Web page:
GEN-MEDIEVAL-L ArchivesArchiver > GEN-MEDIEVAL > 2003-10 > 1066408109
From: (Douglas Richardson)
Subject: Re: The identity of Maud, wife of Sir Ralph Hastings
Date: 17 Oct 2003 09:28:29 -0700
References: <firstname.lastname@example.org> <email@example.com>
My comments are intersperced below. DR
(Rosie Bevan) wrote in message news:<>...
> At this stage it might be useful to summarise the circumstantial
> evidence which points to Maud, wife of Sir Ralph Hastings, being a
> Grey of Rotherfield.
> 1. The dispensation needed because William Deincourt and Richard
> Hastings were related in the 2nd and 3rd degree of consanguinity,
> means that their common ancestry in the 2nd degree must have been via
> one of the four following families - Deincourt, Neville, Grey, or de
> la Plaunche. In the third degree it must have been from the following
> eight familes - Deincourt, Welle, Percy, Neville, Grey, the family of
> the unidentified Maud, Hillary, or de la Plaunche.
As a general rule, when people went to the trouble of obtaining a
dispensation, they married "up" to the best family they had in common.
Otherwise, there would be no motive involved for them to go to the
expense and trouble of getting a dispensation. These people didn't
marry for love. You have listed eight possible families, the Grey
family being one of them. I believe some of the other families
outranked the Grey family. If so, I recommend you look at the better
families first before considering the Grey family. You must also
consider the possibility that the degrees of affinity/consanguinity
stated in the dispensation are slightly off. On occasion, I find the
degrees were incorrectly stated.
> Placing Maud as daughter of John, 2nd lord Grey, as indicated by the
> chronology and evidence, gives the exact 2nd and 3rd degree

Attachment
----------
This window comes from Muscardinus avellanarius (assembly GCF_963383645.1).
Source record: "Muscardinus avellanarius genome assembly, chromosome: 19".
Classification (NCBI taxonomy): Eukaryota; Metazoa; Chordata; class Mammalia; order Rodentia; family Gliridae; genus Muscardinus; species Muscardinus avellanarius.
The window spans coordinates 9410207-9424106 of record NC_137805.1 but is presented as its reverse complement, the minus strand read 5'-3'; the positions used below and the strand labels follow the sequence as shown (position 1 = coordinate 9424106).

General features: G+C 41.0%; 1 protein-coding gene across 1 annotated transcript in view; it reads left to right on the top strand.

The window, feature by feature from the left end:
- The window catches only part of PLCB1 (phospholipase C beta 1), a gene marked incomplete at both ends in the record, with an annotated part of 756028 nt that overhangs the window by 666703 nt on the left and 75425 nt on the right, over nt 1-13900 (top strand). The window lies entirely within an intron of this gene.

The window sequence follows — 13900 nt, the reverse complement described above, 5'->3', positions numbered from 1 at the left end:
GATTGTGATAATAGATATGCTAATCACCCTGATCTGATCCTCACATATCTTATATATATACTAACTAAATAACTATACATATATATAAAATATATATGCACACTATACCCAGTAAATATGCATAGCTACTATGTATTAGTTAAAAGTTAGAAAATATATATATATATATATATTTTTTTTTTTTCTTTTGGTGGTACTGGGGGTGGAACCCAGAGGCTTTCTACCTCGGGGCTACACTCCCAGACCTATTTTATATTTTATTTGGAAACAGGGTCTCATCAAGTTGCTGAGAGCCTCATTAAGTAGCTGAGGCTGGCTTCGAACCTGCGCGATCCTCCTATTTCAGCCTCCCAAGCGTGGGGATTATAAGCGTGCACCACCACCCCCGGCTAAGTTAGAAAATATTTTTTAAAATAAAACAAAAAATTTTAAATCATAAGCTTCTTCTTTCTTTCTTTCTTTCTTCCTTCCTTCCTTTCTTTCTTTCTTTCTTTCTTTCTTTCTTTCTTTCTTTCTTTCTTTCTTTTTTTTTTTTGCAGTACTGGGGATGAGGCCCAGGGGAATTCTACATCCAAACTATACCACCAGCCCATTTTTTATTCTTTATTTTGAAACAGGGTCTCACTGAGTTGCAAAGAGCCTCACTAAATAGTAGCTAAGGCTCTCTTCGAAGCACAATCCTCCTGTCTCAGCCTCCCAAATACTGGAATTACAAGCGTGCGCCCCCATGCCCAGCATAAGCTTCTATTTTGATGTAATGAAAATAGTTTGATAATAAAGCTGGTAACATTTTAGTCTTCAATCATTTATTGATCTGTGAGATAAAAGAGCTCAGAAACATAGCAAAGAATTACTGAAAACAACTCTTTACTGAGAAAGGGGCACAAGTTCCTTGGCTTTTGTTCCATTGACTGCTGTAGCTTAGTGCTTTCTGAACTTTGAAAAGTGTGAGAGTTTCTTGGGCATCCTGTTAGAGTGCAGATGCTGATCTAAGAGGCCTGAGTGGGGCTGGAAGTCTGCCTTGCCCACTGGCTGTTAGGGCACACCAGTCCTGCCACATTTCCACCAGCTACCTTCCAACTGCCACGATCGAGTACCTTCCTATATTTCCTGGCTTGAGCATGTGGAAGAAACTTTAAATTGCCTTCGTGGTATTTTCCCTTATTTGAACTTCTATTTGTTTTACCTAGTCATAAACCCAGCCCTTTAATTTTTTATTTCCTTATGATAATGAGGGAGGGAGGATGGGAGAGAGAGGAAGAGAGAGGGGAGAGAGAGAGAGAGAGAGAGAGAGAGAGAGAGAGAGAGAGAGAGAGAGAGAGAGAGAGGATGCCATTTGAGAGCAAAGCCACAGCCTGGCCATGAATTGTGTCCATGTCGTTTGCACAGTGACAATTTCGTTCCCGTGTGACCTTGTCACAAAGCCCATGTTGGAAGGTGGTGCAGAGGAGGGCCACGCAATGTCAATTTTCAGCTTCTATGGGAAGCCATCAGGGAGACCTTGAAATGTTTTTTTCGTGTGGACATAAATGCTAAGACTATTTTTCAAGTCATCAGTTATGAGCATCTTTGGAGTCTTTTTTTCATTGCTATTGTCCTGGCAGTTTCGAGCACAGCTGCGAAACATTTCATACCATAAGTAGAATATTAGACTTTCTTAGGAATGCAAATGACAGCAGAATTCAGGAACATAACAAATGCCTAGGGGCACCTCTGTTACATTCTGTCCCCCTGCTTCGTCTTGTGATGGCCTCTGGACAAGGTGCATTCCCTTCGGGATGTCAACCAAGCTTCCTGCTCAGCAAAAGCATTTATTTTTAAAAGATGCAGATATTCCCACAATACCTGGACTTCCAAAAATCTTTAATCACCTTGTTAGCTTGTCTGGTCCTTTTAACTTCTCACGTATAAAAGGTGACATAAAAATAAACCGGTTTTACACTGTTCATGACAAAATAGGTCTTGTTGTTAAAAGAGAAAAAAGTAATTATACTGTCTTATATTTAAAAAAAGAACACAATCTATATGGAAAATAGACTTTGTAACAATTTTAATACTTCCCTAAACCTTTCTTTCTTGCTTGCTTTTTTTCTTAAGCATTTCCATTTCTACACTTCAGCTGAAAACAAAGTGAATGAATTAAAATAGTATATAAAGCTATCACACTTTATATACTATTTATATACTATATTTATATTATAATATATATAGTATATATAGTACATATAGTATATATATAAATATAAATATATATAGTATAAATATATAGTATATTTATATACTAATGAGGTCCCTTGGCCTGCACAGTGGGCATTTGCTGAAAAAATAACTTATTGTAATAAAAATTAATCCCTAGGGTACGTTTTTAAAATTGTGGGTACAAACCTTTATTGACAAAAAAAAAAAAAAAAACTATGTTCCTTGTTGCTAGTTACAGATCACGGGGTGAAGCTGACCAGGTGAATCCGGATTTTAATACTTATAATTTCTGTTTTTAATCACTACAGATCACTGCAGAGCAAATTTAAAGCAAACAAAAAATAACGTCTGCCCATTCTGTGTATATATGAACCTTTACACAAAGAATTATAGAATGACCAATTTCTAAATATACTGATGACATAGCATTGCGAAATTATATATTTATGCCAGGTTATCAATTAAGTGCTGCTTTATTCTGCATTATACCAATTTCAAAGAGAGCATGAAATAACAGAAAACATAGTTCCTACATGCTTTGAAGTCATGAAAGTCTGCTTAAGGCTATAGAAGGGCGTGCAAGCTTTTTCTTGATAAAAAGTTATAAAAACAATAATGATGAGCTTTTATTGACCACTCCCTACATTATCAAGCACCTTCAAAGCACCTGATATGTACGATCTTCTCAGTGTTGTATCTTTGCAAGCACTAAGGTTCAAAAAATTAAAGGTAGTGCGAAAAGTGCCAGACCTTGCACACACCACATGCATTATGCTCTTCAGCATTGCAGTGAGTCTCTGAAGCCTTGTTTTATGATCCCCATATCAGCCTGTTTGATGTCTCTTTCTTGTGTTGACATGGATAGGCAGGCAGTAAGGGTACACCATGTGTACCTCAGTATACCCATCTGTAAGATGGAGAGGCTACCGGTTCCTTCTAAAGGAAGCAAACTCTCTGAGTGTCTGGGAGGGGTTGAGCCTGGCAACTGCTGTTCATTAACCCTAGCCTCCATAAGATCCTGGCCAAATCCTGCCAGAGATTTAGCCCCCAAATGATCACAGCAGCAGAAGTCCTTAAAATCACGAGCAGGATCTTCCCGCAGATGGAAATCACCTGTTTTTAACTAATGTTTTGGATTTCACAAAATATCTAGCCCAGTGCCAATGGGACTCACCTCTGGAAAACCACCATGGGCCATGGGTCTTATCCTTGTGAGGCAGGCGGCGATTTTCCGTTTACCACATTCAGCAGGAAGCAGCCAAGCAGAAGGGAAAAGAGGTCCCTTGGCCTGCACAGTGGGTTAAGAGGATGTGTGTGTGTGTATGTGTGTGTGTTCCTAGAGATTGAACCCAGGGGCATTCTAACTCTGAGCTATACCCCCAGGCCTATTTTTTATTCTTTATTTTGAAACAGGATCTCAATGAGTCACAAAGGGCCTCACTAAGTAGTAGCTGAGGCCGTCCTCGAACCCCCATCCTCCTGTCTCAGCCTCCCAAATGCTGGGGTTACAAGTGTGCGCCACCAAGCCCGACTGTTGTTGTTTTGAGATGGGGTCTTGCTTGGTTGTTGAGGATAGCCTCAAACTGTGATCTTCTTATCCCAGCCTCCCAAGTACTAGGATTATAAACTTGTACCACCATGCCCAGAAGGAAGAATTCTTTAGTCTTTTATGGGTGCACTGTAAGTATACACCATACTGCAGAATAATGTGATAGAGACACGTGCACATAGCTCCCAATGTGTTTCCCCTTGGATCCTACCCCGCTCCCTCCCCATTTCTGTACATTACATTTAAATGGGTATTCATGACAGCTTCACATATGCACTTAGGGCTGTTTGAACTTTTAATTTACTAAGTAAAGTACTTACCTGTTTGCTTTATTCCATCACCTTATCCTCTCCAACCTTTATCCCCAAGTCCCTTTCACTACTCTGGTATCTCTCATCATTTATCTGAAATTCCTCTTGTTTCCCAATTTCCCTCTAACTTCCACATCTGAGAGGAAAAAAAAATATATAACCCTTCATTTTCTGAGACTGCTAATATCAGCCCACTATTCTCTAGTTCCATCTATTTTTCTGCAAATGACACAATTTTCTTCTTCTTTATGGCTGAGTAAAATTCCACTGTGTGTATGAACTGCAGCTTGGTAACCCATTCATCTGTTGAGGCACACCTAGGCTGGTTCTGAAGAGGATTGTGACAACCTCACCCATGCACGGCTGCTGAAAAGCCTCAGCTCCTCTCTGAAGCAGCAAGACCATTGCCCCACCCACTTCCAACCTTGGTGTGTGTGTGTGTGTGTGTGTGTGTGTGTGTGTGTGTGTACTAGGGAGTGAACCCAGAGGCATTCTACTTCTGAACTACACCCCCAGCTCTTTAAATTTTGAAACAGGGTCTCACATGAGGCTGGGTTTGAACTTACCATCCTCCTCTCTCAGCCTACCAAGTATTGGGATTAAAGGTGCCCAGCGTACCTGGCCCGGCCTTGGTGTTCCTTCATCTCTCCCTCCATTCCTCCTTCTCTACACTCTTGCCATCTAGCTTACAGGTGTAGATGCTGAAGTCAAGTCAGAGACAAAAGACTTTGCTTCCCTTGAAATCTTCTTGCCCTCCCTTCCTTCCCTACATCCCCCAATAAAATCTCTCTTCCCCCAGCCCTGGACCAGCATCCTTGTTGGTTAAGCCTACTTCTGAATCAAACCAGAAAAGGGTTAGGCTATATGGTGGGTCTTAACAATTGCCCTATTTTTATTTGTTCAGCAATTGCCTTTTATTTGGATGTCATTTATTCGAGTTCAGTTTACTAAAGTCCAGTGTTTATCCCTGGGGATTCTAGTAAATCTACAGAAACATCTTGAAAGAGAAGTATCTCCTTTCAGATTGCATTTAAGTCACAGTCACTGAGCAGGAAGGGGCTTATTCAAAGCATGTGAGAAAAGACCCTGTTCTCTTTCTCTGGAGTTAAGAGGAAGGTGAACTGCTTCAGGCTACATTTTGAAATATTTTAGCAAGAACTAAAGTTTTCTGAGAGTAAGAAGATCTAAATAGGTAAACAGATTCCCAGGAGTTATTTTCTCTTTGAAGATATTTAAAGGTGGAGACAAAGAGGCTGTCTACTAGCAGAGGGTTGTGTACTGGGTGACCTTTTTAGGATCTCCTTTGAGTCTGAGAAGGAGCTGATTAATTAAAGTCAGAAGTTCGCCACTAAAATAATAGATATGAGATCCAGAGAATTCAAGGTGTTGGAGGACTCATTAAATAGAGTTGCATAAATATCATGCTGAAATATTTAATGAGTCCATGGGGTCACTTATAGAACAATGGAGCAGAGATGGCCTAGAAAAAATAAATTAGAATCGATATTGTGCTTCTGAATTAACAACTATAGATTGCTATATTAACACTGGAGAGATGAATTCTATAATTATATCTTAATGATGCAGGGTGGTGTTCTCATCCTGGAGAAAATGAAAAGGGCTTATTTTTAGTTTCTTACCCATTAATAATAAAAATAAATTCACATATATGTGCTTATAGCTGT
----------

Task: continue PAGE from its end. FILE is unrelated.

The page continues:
> consanguinous relationship.
Yes, it does, except that John, 2nd Lord Grey, already has a daughter
named Maud whose marriages are well documented. Is there some reason
why you are ignoring the known daughter? I recommend you examine the
evidence for the other Maud de Grey before you create a second one.
Have you done this? If the other Maud de Grey doesn't fit your
theory, then perhaps there's something wrong with your theory. You
need to disprove the other Maud de Grey's existence before you put
another Maud in her place.
> 2. The Sutton-in-Holderness property held by Ralph Hastings the
> younger at his death, was held previously by the Grey family and had
> passed out of their hands by 1376.
You state that Robert de Grey, Lord Grey, held the "reversion" in
1376. If so, this property was still very much among the Grey family
holdings. It had not passed out of the Grey family at all. Do you
understand the meaning of the word reversion?
> 3. The name Bartholomew was given to the fourth son of Sir Ralph
> Hastings. Bartholomew was the name of the third lord Grey of
> Rotherfield and putative brother of Maud.
The name Bartholomew is common enough in this time period. To
suggest that two families are related simply because they both used a
common given name is inappropriate.
> 4. In 1386 Robert, Lord Grey, Richard Grey and Ralph Hastings entered
> a recognisance of £1000 not to molest Robert Ashcombe who had been
> pursuing a debt of £40 against Maud, Lady Grey.
Recognizance bonds sometimes involved people who were related to each.
It seems that they most often involve relatives when when the parties
were required to offer security to spring someone from jail. The bond
you have cited may or may not be such an instance. All the same, this
is an interesting piece of evidence.
> All we need now is direct evidence, but knowing where to look makes
> the task easier.
You have more legwork to do before you can draw any conclusions. For
starters, I recommend you reexamine the list of the parties who
claimed kinship to Sir William Hastings. Louise Staley has claimed
she knows how all of these people are related to Sir William Hastings
but she has not yet posted her findings. Perhaps Louise would be kind
enough to post her evidence. Do any of the people on the list of
kinsman of Sir William Hastings descend from one of the eight families
you have listed above? If so, that might be a good clue for you to
Lastly, have you considered the possibility that Maud, wife of John de
Grey, 2nd Lord Grey of Rotherfield (died 1375), was a Hastings?
Maud's identity is presently unknown. Ralph Hastings' appearance in
the recognizance bond you have cited might be due to his own kinship
to the Grey family, rather than his wife's. Just a thought.
Best always, Douglas Richardson, Salt Lake City, Utah
|Re: The identity of Maud, wife of Sir Ralph Hastings by (Douglas Richardson)|